Applications fall as study options narrow

New rules lead to an overall drop of 9.2%, but 14 institutions buck trend. Rebecca Attwood reports

February 21, 2008

New university admissions rules giving students a narrower range of course choices have left some universities facing a dramatic drop in applications for degrees starting in the autumn.

The new system, designed to encourage students to think more carefully about where they want to study, means that applicants may choose a maximum of only five courses instead of the previous six.

The sector had been warned that this could mean a potential drop in applications of about 17 percent, or a sixth. But 21 institutions have seen a fall in applications in excess of this figure, while 14 have run counter to expectations and increased applications (excluding small institutions with fewer than 1,000 degree applications).

Overall, the average drop in applications was 9.2 per cent.

Institution Degree applications, 2008% change
Leeds College of Music1,009+31.2
Hull York Medical School1,211+20.6
Nottingham Trent University24,476+10.1
University of the Arts London10,176+7.8
Southampton Solent University9,981+7.7
University Campus Suffolk1,305+7.2
Royal Veterinary College (University of London)1,339+6.9
University of Surrey11,851+6.2
Edinburgh College of Art1,640+4.8
Glasgow School of Art1,667+4.4
Source: Ucas data for institutions in receipt of more than 1,000 undergraduate degree applications for 2008

Institution Degree applications, 2008% change
School of Pharmacy (University of London)1,133-28.1
Thames Valley University3,441-26.4
University of Bolton3,6-25.1
Stranmillis University College (a college of Queen’s University Belfast)1,451-23.6
Bucks New University3,149-23.0
University of Chester13,595-22.7
University of Sussex12,235-20.9
University of Teesside6,704-19.7
London South Bank University8,9-19.6
De Montfort University12,802-19.5
Source: Ucas data for institutions in receipt of more than 1,000 undergraduate degree applications for 2008

The universities with the greatest increase in applications for degrees this year are Nottingham Trent University, the University of the Arts London and Southampton Solent University.

The University of Surrey has seen a 55 percent increase in applications over the past two years.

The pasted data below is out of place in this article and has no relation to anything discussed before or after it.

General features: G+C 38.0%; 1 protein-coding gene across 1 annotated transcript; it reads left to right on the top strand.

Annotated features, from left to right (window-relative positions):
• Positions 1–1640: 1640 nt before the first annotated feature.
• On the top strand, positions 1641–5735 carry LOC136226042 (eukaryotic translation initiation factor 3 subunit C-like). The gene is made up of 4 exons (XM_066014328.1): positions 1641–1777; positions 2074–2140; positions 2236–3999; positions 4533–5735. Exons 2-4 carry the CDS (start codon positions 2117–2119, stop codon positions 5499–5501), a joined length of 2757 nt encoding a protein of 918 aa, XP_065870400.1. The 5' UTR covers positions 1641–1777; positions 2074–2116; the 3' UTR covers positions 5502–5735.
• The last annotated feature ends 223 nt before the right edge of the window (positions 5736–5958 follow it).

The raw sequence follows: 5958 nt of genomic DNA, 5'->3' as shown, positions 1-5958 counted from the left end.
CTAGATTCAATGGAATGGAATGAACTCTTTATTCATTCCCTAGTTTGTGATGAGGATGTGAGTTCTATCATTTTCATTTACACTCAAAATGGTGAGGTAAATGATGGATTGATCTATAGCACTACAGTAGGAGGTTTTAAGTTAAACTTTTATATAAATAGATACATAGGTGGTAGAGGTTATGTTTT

Christopher Snowden, its vice-chancellor, said the increase "reflects the hard work we have put in over the past few years, as well as ... course expansion into disciplines such as English, accounting and financial management, film and criminology".

He pointed to the university's high rates of graduate employment, as did Neil Gorman, the vice-chancellor of Nottingham Trent.

Most universities experiencing sharper than expected drops in applications told Times Higher Education that the quality of their applicants was improving.

Times Higher Education reported last week that the overall number of people applying to university has risen by 6.7 percent, and this has mitigated the impact of the reduced number of applications to some extent.

A spokesperson for the University of Sussex, where applications fell 20.9 percent, said that analysis showed the applications it had lost were "largely from a group of rather 'aspirational' applications" and added that the number of offers it was making remained healthy.

Cliff Allan, deputy vice-chancellor at the University of Teesside, where applications fell by 19.7 percent, said that the reduction in the number of choices that applicants could make was likely to be "a factor". He said, however, that Teesside's rate of converting applications into acceptances was up, and in recent years the university had seen a rise in late applications.

Gordon Craig, director of admissions and student recruitment at the University of Dundee, which has seen a 13.4 per cent fall in home applications, said: "Traditionally, Scots choose their hometown university, and thus because we have a smaller catchment area we are vulnerable to such a change."

Nationally, students made an average of 4.33 applications to higher education institutions this year, compared with 5.09 last year.

When the new system was announced last year, the Delivery Partnership, the group responsible for implementing changes to the applications system, said that it would monitor the impact and consider a possible further reduction to four applications per person in the longer term.

The Higher Education Funding Council for England is proposing a new system of matched funding to encourage universities to run more summer schools for would-be students.

A draft Hefce position paper says that the funding council will pay £10.5 million to fund a summer schools programme for 2008-10 as part of the drive to widen access. Of this, £3.5 million will be available to match universities' own spends.

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